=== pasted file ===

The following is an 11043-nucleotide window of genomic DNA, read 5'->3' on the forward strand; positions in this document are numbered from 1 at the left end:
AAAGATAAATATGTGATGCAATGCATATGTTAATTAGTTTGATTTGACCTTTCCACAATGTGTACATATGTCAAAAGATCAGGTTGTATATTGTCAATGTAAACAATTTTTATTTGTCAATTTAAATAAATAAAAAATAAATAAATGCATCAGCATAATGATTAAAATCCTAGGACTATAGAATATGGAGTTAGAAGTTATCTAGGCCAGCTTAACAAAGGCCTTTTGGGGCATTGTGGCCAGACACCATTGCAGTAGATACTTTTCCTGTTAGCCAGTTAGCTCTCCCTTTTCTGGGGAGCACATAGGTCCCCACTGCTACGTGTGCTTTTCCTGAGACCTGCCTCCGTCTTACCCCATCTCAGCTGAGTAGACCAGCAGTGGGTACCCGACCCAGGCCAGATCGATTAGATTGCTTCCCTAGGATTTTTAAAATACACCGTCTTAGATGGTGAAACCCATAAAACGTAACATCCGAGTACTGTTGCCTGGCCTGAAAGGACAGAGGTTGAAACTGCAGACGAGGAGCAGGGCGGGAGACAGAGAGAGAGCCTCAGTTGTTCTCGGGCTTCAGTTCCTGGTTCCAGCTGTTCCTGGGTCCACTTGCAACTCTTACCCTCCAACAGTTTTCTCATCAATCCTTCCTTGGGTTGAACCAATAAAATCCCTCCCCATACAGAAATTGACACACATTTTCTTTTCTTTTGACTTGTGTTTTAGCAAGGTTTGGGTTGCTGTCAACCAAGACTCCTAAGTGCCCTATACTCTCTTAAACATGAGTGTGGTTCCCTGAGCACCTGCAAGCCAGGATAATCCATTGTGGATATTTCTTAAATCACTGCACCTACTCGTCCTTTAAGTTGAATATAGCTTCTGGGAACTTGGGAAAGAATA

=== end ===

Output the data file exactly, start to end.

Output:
The following is an 11043-nucleotide window of genomic DNA, read 5'->3' on the forward strand; positions in this document are numbered from 1 at the left end:
AAAGATAAATATGTGATGCAATGCATATGTTAATTAGTTTGATTTGACCTTTCCACAATGTGTACATATGTCAAAAGATCAGGTTGTATATTGTCAATGTAAACAATTTTTATTTGTCAATTTAAATAAATAAAAAATAAATAAATGCATCAGCATAATGATTAAAATCCTAGGACTATAGAATATGGAGTTAGAAGTTATCTAGGCCAGCTTAACAAAGGCCTTTTGGGGCATTGTGGCCAGACACCATTGCAGTAGATACTTTTCCTGTTAGCCAGTTAGCTCTCCCTTTTCTGGGGAGCACATAGGTCCCCACTGCTACGTGTGCTTTTCCTGAGACCTGCCTCCGTCTTACCCCATCTCAGCTGAGTAGACCAGCAGTGGGTACCCGACCCAGGCCAGATCGATTAGATTGCTTCCCTAGGATTTTTAAAATACACCGTCTTAGATGGTGAAACCCATAAAACGTAACATCCGAGTACTGTTGCCTGGCCTGAAAGGACAGAGGTTGAAACTGCAGACGAGGAGCAGGGCGGGAGACAGAGAGAGAGCCTCAGTTGTTCTCGGGCTTCAGTTCCTGGTTCCAGCTGTTCCTGGGTCCACTTGCAACTCTTACCCTCCAACAGTTTTCTCATCAATCCTTCCTTGGGTTGAACCAATAAAATCCCTCCCCATACAGAAATTGACACACATTTTCTTTTCTTTTGACTTGTGTTTTAGCAAGGTTTGGGTTGCTGTCAACCAAGACTCCTAAGTGCCCTATACTCTCTTAAACATGAGTGTGGTTCCCTGAGCACCTGCAAGCCAGGATAATCCATTGTGGATATTTCTTAAATCACTGCACCTACTCGTCCTTTAAGTTGAATATAGCTTCTGGGAACTTGGGAAAGAATA